Team ARIN has been talking a lot about IPv6, why you need it, how to get it, and how to deploy it: but what about IPv4? Ever wonder what ARIN is doing to protect this rapidly diminishing resource? As IPv4 runout approaches, we figure the likelihood of nefarious behavior will increase, so our community is taking action to use resources judiciously and limit abuses.
The ARIN community is very interested in making efficient use of the remaining IPv4 resources. That is why the community-developed policies that ARIN uses to determine eligibility for resource allocations and assignments have very specific requirements attached. When ARIN resource analysts review incoming requests, they look at the requestor’s current and planned utilization, check it against customer data, and verify that the business is a legitimately operating entity within the ARIN region. It is an exhaustive process.
ARIN has also created a Fraud Reporting Process so that community members can notify ARIN of any suspected resource abuse, including false utilization submissions or organization information, unauthorized changes to data in ARIN’s WHOIS, hijacking of number resources in ARIN’s database, or fraudulent transfers.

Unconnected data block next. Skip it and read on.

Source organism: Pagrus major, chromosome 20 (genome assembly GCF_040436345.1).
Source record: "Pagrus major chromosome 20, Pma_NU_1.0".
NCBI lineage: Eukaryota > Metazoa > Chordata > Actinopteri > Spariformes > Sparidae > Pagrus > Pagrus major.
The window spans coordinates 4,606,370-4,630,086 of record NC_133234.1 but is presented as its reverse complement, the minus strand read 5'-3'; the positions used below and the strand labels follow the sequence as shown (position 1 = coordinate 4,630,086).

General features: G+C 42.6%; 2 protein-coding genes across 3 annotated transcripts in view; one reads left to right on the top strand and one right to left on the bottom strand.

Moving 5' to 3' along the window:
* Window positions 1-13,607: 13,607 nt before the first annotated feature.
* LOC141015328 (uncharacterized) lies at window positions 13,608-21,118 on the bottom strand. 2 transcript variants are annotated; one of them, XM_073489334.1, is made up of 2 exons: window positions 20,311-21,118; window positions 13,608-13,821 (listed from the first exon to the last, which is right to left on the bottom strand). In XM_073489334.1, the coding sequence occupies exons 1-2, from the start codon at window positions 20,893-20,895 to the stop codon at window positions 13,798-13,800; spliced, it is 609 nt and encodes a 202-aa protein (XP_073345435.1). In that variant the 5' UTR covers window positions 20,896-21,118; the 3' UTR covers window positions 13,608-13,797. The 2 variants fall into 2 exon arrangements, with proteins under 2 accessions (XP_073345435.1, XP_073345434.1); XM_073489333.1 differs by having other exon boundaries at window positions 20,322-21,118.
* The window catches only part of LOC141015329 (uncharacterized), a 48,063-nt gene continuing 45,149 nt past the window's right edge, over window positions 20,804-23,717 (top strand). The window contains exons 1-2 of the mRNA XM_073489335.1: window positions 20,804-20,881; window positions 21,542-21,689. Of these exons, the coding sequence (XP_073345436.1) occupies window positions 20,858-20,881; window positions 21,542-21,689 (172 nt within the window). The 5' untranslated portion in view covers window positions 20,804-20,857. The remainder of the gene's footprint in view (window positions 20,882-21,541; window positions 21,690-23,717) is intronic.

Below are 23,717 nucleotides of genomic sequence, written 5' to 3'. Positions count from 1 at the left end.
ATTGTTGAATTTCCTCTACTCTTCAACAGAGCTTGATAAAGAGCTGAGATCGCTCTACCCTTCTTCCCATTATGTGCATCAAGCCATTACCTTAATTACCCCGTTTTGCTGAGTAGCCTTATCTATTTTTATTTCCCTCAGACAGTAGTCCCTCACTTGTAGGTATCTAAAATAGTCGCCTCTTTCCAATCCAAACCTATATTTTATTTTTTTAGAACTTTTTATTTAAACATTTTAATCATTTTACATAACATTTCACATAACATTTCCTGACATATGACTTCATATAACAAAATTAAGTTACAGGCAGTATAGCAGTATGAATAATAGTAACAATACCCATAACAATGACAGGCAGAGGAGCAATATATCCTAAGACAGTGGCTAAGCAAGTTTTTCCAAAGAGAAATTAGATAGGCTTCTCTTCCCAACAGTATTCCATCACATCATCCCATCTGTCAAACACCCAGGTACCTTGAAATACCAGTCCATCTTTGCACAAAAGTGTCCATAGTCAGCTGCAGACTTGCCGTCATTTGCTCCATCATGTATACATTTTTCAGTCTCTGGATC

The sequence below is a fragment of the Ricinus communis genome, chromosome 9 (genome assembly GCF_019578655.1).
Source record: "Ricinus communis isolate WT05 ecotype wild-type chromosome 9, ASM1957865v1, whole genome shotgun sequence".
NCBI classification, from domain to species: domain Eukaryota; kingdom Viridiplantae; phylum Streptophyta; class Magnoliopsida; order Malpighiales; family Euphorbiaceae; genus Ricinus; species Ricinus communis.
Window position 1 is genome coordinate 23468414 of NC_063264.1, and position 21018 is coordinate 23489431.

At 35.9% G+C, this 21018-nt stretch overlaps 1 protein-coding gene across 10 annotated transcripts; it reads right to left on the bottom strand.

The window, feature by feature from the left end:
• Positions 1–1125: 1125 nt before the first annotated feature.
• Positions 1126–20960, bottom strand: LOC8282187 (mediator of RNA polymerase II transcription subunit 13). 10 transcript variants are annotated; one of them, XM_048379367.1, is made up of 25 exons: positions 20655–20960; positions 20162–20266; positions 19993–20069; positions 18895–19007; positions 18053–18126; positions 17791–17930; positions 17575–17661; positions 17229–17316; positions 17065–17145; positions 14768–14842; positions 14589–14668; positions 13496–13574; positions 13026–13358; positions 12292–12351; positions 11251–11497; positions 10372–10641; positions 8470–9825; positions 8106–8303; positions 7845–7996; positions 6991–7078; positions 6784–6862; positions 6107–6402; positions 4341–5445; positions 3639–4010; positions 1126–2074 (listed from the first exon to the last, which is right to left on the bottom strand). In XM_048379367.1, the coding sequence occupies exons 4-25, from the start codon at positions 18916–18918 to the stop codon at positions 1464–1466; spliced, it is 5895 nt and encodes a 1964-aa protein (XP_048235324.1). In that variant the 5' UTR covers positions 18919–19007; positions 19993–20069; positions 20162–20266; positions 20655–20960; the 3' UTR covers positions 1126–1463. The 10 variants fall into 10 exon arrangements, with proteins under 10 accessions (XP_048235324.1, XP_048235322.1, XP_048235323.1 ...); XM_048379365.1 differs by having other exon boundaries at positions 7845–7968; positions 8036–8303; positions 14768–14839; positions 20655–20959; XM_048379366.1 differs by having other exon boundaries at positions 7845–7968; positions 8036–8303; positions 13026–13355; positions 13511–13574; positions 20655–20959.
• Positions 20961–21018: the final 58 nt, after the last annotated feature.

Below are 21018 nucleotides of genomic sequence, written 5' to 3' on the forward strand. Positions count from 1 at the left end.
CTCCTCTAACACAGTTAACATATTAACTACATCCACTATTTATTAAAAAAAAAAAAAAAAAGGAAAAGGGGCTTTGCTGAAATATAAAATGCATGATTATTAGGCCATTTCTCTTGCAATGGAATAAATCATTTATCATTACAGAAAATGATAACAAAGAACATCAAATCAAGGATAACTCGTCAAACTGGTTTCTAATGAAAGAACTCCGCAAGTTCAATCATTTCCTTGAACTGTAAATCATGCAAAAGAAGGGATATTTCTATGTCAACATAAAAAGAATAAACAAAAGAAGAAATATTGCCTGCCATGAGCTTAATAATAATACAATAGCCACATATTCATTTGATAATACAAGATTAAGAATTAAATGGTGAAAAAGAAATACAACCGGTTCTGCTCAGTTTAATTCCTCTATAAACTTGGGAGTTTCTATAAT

It’s important to remember that this process is NOT for reporting illegal or fraudulent Internet activity like network abuse, phishing, spam, identity theft, hacking, scams, and things of that nature. ARIN investigates all potential fraud reports and publishes results of investigations on a quarterly basis at: https://www.arin.net/resources/fraud/results/.
Sounds great, but who makes these rules? You do! The Policy Development Process is the vehicle for creating the rules that set the usage requirements to get resources from ARIN. This process is open to the public, not just ARIN members. Anyone can come to a meeting, participate on ARIN’s Public Policy Mailing List (firstname.lastname@example.org: to subscribe go to http://lists.arin.net/mailman/listinfo/arin-ppml – to view past archives go to http://lists.arin.net/pipermail/arin-ppml/), or propose a policy.
A great example of a recent policy addition that supports responsible IPv4 resource management is the Transfer Policy, which allows a company to return IPv4 addresses to ARIN and designate the intended recipient. ARIN isn’t involved in any transaction that may occur between the parties, and only promises the recipient that it can receive the addresses if it meets all necessary usage justification forms, the same as any other resource transfer. By facilitating a legitimate transfer mechanism, ARIN can maintain the accuracy of the data in the WHOIS directory service and eliminate the need for black market transactions.
To quote our very own Richard Jimmerson:
“With this policy, it’s more likely that people will transfer numbers out in the open and bypass any black market opportunities. The important thing is that IPv4 registration records accurately identify the registrant who has authority over each allocation.”